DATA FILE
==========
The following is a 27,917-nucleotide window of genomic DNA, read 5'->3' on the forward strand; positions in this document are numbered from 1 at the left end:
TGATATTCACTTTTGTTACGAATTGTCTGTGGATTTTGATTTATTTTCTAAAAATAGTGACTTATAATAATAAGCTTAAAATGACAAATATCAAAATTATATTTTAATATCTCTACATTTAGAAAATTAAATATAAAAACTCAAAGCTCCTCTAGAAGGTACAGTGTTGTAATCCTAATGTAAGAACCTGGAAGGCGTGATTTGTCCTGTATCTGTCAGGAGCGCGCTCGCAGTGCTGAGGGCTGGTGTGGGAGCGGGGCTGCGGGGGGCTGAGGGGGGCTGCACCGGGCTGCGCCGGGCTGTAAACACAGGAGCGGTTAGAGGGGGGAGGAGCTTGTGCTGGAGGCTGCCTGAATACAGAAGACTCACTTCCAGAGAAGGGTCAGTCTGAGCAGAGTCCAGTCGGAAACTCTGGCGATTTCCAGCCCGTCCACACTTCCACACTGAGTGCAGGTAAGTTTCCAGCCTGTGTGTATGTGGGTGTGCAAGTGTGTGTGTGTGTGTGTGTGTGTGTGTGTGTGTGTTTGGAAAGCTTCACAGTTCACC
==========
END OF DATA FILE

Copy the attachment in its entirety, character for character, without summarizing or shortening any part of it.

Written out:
The following is a 27,917-nucleotide window of genomic DNA, read 5'->3' on the forward strand; positions in this document are numbered from 1 at the left end:
TGATATTCACTTTTGTTACGAATTGTCTGTGGATTTTGATTTATTTTCTAAAAATAGTGACTTATAATAATAAGCTTAAAATGACAAATATCAAAATTATATTTTAATATCTCTACATTTAGAAAATTAAATATAAAAACTCAAAGCTCCTCTAGAAGGTACAGTGTTGTAATCCTAATGTAAGAACCTGGAAGGCGTGATTTGTCCTGTATCTGTCAGGAGCGCGCTCGCAGTGCTGAGGGCTGGTGTGGGAGCGGGGCTGCGGGGGGCTGAGGGGGGCTGCACCGGGCTGCGCCGGGCTGTAAACACAGGAGCGGTTAGAGGGGGGAGGAGCTTGTGCTGGAGGCTGCCTGAATACAGAAGACTCACTTCCAGAGAAGGGTCAGTCTGAGCAGAGTCCAGTCGGAAACTCTGGCGATTTCCAGCCCGTCCACACTTCCACACTGAGTGCAGGTAAGTTTCCAGCCTGTGTGTATGTGGGTGTGCAAGTGTGTGTGTGTGTGTGTGTGTGTGTGTGTGTGTGTTTGGAAAGCTTCACAGTTCACC